The residents were not blind to the chaos and upheavals taking place across the globe, but they had no place in their lives for the distractions of media, choosing to generate peace by willing action and deed and focus that energy and send it into the world through Metta meditation from the wharenui.
What he had seen at the behest of Matariki, the systematic destruction of most major cities had token place in the year just past. The cabal had hidden themselves away while the world burned, rising from underground cities to round up the survivors, decimating the weak, capturing the shocked, the able bodied and unaffected. The creation of a new world government based in the Australian Capital Territory, concentration camps (most built in the mid 1990’s) where survivors were penned in like sheep before being micro-chipped with Positive ID chips that detailed their entire lives and included a GPS tracking system. Incorporated in the chips was a ‘kill mechanism’ used to kill the host if they were deemed worthless to the needs of the cabal. The most chilling of all was the hidden technology, which had been kept from the public about these chips. Positive ID chips could manipulate the body computer with commands, creating emotional responses making their host a genetic robot if needed.
Merekara now looked over the crowd below bowing his
head and asked in prayer for spirit to move through him. There was a pause then he felt a warm shiver as the spirit of Te Whiti crossed the void of space coalescing with his mortal coil a heartbeat later.
Lifting his head he opened his eyes, and began to walk through the sitting masses of people as he spoke.
"Come to me all of those who have understanding and faith, those who are bent by the wind shall rise again when the wind softens…" He was cut off as a sonic boom split the air like a thunderclap, reverberating a deafening high pitch that stunned all in the valley.
Merekara reached up and covered his ears. All that were present reeled as an eerie ringing filled their heads. People toiled in pain, a few lost consciousnesses as they struggled to regain their balance as they attempted to get to their feet in panic.
Merekara staggered in the wake of the sound, moving through the toiling populace, managing to hold his poise as a platoon of soldiers appeared at the fringes of the settlement. Hundreds more filtered out from the forest that surrounded the road leading into Parihaka. Tanks rolled into the pa crushing crops and orchards in their paths scattering people to and fro. Soldiers began to round up the denizens of the pa. Well disciplined, it was a mere formality now for the hardened robotic regiment of micro-chipped infantry to corral these dissidents.
Merekara took his hands down from his ears, his gaze altruistic and inspiringly stoic. A single figure wearing a light blue beret, dressed in combat fatigues walked towards him his demeanour assured to the point of vindictive.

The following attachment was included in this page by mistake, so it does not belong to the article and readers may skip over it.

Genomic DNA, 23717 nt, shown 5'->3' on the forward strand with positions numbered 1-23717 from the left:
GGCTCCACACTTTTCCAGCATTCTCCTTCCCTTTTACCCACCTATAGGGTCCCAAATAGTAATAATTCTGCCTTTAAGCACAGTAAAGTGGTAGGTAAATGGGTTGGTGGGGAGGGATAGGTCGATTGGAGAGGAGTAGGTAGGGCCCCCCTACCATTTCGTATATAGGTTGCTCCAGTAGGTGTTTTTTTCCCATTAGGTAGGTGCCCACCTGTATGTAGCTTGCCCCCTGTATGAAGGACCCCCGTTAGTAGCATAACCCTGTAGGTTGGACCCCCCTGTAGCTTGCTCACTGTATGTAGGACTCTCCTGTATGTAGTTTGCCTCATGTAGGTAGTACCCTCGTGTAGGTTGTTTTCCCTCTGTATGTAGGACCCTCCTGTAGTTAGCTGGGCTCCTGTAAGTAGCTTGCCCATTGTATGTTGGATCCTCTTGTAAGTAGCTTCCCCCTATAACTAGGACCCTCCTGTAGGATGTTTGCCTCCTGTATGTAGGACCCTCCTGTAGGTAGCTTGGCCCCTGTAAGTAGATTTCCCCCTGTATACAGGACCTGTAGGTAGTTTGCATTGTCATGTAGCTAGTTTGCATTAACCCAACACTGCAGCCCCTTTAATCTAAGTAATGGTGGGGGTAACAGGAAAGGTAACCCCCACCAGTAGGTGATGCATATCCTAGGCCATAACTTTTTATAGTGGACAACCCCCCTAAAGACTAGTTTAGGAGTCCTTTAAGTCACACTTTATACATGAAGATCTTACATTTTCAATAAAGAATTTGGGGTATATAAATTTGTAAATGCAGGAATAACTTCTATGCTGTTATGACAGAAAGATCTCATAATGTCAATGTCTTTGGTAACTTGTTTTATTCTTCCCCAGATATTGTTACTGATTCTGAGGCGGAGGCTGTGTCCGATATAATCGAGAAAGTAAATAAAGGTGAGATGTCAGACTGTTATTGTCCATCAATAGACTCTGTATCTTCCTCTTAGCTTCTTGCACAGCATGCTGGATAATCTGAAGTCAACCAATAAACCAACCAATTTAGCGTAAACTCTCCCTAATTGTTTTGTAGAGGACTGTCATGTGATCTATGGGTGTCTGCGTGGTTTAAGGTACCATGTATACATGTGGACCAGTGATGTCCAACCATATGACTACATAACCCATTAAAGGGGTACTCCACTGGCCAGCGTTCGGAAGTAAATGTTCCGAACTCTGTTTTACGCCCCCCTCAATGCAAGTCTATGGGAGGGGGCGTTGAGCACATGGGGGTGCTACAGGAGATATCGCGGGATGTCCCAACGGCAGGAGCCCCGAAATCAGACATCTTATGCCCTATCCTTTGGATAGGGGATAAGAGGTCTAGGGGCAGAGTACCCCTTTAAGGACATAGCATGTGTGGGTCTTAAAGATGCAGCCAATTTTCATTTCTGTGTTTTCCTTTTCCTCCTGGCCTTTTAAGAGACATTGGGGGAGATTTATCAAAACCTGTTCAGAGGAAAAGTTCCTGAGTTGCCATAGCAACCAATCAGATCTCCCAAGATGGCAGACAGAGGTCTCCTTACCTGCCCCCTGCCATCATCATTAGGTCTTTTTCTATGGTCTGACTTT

"I am Field Marshall Hughes, Chief in command of the One World Army." His glance was fixated with a burning hatred for Merekara, his British accent astute.
"You are all under the jurisdiction of the One World Army. You will all fall in immediately and be taken to the Hawera concentration camp to be micro-chipped. Am I understood?"
Merekara stood unmoved, the ringing in his ears becoming a dull ache. He lifted his head looking around at the people who were taking their hands away from their ears patiently waiting for him to speak. Soldiers moved in on the marae hurriedly checking lodgings for hiding people.
In the eyes of the people he saw the very strength that could render the mightiest foe powerless. Love. Merekara became a channel allowing for the love he felt all around him, refracting it like a prism.
"DO YOU UNDERSTAND ME!" The Officer bellowed at Merekara, the sound of contempt in his voice rising to a rage fuelled by envy at what he saw. These people trusted him; they believed in him.
"E hore e hekeheke he kākano rangatira, Te Whiti o Rongomai. I will never be lost, for I am the seed of the chief, Te Whiti o Rongomai." Merekara said.
"YOUR VALOUR WILL GET YOU KILLED! " The Officer reached into his holster pulling out his pistol. He pointed it directly in Merekara's face, cocking the hammer back and pushing the safety off.
"Ehara taku toa, taki tahi, he toa taki tini. My valour is not that of the individual but that of the multitude." Merekara said as he looked steadfastly into the eyes of the officer.
Field Marshall Hughes pulled his arm away and swung with the butt of his pistol towards Merekara's head.
Merekara caught his hand inches from his face; the officer struggled to free it as the emblazoned warrior peered deeper into his eyes. Te Whiti’s phrase in Merekara’s dream at the Massey Memorial about where the aranga and the cabal were one in the same force and what appearance they took came back to him in this moment. “All will be manifest when you arrive there.”
Merekara looked into the Officer’s eyes, behind the angry projection was another force, one manipulating the man as though he was a puppet. Gone was the flesh and blood, uniformed man; in his place was an energetic luminosity, with a gigantic humanoid being with dragon countenance standing behind him, it two arms sunk into the energetic lower energetic centres above the coccyx.
“Taniwha.” Merekara whispered looking directly into the eyes of the colossal reptile humanoid. “You live in fear of being discovered, of losing your source of nourishment and losing control over your human cattle.”
The Soldiers all pointed their rifles in Merekara's direction, their fingers poised to pull their triggers.